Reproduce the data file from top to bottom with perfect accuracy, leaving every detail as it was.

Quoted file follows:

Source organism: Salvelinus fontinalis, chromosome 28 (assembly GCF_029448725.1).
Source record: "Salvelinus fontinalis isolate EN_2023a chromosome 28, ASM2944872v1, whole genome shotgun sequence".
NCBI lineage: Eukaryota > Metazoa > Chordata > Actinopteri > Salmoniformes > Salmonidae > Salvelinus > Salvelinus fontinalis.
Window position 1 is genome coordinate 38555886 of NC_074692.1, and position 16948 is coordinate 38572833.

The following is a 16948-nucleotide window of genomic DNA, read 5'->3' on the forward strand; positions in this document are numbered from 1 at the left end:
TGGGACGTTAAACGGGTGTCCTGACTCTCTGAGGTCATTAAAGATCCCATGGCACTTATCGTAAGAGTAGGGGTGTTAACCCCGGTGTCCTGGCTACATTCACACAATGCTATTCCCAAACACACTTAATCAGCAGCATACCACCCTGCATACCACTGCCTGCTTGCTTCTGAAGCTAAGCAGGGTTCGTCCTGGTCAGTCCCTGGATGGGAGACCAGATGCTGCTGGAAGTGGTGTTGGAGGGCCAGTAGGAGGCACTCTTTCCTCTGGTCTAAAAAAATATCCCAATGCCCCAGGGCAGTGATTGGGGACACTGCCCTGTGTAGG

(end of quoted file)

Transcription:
Source organism: Salvelinus fontinalis, chromosome 28 (assembly GCF_029448725.1).
Source record: "Salvelinus fontinalis isolate EN_2023a chromosome 28, ASM2944872v1, whole genome shotgun sequence".
NCBI lineage: Eukaryota > Metazoa > Chordata > Actinopteri > Salmoniformes > Salmonidae > Salvelinus > Salvelinus fontinalis.
Window position 1 is genome coordinate 38555886 of NC_074692.1, and position 16948 is coordinate 38572833.

The following is a 16948-nucleotide window of genomic DNA, read 5'->3' on the forward strand; positions in this document are numbered from 1 at the left end:
TGGGACGTTAAACGGGTGTCCTGACTCTCTGAGGTCATTAAAGATCCCATGGCACTTATCGTAAGAGTAGGGGTGTTAACCCCGGTGTCCTGGCTACATTCACACAATGCTATTCCCAAACACACTTAATCAGCAGCATACCACCCTGCATACCACTGCCTGCTTGCTTCTGAAGCTAAGCAGGGTTCGTCCTGGTCAGTCCCTGGATGGGAGACCAGATGCTGCTGGAAGTGGTGTTGGAGGGCCAGTAGGAGGCACTCTTTCCTCTGGTCTAAAAAAATATCCCAATGCCCCAGGGCAGTGATTGGGGACACTGCCCTGTGTAGG